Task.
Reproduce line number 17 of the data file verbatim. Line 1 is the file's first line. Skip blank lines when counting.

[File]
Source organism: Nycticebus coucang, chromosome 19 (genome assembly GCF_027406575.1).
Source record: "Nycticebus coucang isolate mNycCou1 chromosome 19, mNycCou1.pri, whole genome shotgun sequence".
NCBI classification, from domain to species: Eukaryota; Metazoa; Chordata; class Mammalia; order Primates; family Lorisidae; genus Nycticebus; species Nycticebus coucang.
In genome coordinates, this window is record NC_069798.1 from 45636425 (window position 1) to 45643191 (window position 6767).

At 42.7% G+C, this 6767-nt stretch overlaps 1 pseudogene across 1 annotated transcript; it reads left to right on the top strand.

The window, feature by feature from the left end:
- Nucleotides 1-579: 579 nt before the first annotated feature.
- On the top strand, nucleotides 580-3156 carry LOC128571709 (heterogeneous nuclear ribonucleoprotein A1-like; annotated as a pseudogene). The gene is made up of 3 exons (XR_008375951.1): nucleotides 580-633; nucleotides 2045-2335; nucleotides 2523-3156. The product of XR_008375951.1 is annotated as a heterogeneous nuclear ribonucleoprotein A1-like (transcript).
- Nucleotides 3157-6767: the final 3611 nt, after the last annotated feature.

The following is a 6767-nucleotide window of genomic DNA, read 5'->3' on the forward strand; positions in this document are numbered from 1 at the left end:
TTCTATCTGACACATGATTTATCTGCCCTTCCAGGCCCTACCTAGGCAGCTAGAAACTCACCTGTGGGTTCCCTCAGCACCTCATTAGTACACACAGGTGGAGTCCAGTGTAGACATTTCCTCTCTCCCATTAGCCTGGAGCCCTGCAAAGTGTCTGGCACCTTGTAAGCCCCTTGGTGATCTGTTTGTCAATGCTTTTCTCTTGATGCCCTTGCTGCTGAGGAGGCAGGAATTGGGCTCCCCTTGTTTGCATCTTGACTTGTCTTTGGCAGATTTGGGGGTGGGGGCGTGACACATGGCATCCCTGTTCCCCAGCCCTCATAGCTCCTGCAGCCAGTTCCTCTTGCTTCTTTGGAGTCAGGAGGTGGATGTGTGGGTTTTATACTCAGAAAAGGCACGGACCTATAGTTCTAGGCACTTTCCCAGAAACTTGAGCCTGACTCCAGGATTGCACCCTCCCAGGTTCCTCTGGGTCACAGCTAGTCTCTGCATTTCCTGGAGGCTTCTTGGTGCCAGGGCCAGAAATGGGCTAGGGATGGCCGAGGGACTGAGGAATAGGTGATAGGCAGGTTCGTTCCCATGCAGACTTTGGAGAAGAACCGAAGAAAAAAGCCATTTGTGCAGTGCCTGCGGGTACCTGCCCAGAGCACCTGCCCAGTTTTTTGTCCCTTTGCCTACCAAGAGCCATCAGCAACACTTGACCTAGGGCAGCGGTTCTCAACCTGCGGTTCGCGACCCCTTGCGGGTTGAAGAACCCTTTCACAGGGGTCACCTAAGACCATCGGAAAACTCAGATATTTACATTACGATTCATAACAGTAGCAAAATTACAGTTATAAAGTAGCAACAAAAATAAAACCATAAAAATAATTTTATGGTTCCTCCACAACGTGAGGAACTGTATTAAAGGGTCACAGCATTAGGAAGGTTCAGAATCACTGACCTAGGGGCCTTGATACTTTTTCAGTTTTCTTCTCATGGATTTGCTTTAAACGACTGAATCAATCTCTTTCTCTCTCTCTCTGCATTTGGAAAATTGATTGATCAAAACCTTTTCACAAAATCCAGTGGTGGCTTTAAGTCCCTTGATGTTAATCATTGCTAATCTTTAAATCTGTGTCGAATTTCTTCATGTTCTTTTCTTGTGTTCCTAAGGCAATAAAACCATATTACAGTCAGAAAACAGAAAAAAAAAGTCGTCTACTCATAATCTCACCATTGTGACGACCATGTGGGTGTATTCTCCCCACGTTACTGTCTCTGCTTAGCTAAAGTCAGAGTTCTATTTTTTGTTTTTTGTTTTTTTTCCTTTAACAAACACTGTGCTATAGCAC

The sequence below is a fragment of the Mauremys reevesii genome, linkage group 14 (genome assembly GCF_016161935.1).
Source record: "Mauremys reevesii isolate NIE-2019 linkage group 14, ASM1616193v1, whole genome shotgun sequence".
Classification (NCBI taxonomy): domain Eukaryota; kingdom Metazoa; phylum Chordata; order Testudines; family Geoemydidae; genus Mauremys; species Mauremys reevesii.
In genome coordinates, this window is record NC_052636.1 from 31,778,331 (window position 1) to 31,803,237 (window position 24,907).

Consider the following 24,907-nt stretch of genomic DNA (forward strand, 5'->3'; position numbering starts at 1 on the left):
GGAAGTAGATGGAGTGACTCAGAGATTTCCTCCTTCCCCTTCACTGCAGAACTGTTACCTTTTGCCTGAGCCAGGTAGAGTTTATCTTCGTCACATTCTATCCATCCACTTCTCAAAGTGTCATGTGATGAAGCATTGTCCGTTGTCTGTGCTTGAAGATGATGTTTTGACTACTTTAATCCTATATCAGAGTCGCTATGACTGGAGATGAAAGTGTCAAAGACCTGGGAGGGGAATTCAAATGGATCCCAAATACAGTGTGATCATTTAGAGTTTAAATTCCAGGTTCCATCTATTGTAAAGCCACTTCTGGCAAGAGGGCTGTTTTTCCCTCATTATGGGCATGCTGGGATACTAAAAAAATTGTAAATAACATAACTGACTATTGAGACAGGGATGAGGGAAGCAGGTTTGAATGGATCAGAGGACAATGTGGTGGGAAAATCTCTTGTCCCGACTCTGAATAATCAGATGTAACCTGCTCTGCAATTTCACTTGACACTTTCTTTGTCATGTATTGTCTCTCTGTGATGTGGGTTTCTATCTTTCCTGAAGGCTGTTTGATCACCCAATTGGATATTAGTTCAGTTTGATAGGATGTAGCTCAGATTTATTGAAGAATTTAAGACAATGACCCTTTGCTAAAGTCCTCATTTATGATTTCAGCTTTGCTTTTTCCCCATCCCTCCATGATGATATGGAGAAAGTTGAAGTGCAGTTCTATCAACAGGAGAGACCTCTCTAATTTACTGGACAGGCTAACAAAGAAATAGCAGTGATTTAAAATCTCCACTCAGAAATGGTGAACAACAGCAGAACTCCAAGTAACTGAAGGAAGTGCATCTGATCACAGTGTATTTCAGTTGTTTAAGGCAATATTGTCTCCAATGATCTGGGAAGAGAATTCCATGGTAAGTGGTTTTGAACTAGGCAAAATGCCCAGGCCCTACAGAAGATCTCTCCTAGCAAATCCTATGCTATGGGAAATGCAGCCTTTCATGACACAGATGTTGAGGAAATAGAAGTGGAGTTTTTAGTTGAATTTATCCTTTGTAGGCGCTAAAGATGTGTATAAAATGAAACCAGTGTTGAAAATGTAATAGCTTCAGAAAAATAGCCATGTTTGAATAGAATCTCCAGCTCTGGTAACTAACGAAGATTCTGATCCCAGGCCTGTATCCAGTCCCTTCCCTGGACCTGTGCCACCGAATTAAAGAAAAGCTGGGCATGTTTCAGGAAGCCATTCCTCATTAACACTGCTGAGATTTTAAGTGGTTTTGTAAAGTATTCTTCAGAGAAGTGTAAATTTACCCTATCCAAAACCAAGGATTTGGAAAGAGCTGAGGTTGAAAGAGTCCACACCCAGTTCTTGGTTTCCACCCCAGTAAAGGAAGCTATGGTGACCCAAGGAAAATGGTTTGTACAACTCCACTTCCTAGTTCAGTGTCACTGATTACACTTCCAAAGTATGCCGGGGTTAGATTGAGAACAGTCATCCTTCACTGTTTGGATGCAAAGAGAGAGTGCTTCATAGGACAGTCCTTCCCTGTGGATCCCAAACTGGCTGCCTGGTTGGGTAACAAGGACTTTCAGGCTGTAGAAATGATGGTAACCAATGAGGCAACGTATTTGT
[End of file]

GGAAGTAGATGGAGTGACTCAGAGATTTCCTCCTTCCCCTTCACTGCAGAACTGTTACCTTTTGCCTGAGCCAGGTAGAGTTTATCTTCGTCACATTCTATCCATCCACTTCTCAAAGTGTCATGTGATGAAGCATTGTCCGTTGTCTGTGCTTGAAGATGATGTTTTGACTACTTTAATCCTATATCAGAGTCGCTATGACTGGAGATGAAAGTGTCAAAGACCTGGGAGGGGAATTCAAATGGATCCCAAATACAGTGTGATCATTTAGAGTTTAAATTCCAGGTTCCATCTATTGTAAAGCCACTTCTGGCAAGAGGGCTGTTTTTCCCTCATTATGGGCATGCTGGGATACTAAAAAAATTGTAAATAACATAACTGACTATTGAGACAGGGATGAGGGAAGCAGGTTTGAATGGATCAGAGGACAATGTGGTGGGAAAATCTCTTGTCCCGACTCTGAATAATCAGATGTAACCTGCTCTGCAATTTCACTTGACACTTTCTTTGTCATGTATTGTCTCTCTGTGATGTGGGTTTCTATCTTTCCTGAAGGCTGTTTGATCACCCAATTGGATATTAGTTCAGTTTGATAGGATGTAGCTCAGATTTATTGAAGAATTTAAGACAATGACCCTTTGCTAAAGTCCTCATTTATGATTTCAGCTTTGCTTTTTCCCCATCCCTCCATGATGATATGGAGAAAGTTGAAGTGCAGTTCTATCAACAGGAGAGACCTCTCTAATTTACTGGACAGGCTAACAAAGAAATAGCAGTGATTTAAAATCTCCACTCAGAAATGGTGAACAACAGCAGAACTCCAAGTAACTGAAGGAAGTGCATCTGATCACAGTGTATTTCAGTTGTTTAAGGCAATATTGTCTCCAATGATCTGGGAAGAGAATTCCATGGTAAGTGGTTTTGAACTAGGCAAAATGCCCAGGCCCTACAGAAGATCTCTCCTAGCAAATCCTATGCTATGGGAAATGCAGCCTTTCATGACACAGATGTTGAGGAAATAGAAGTGGAGTTTTTAGTTGAATTTATCCTTTGTAGGCGCTAAAGATGTGTATAAAATGAAACCAGTGTTGAAAATGTAATAGCTTCAGAAAAATAGCCATGTTTGAATAGAATCTCCAGCTCTGGTAACTAACGAAGATTCTGATCCCAGGCCTGTATCCAGTCCCTTCCCTGGACCTGTGCCACCGAATTAAAGAAAAGCTGGGCATGTTTCAGGAAGCCATTCCTCATTAACACTGCTGAGATTTTAAGTGGTTTTGTAAAGTATTCTTCAGAGAAGTGTAAATTTACCCTATCCAAAACCAAGGATTTGGAAAGAGCTGAGGTTGAAAGAGTCCACACCCAGTTCTTGGTTTCCACCCCAGTAAAGGAAGCTATGGTGACCCAAGGAAAATGGTTTGTACAACTCCACTTCCTAGTTCAGTGTCACTGATTACACTTCCAAAGTATGCCGGGGTTAGATTGAGAACAGTCATCCTTCACTGTTTGGATGCAAAGAGAGAGTGCTTCATAGGACAGTCCTTCCCTGTGGATCCCAAACTGGCTGCCTGGTTGGGTAACAAGGACTTTCAGGCTGTAGAAATGATGGTAACCAATGAGGCAACGTATTTGT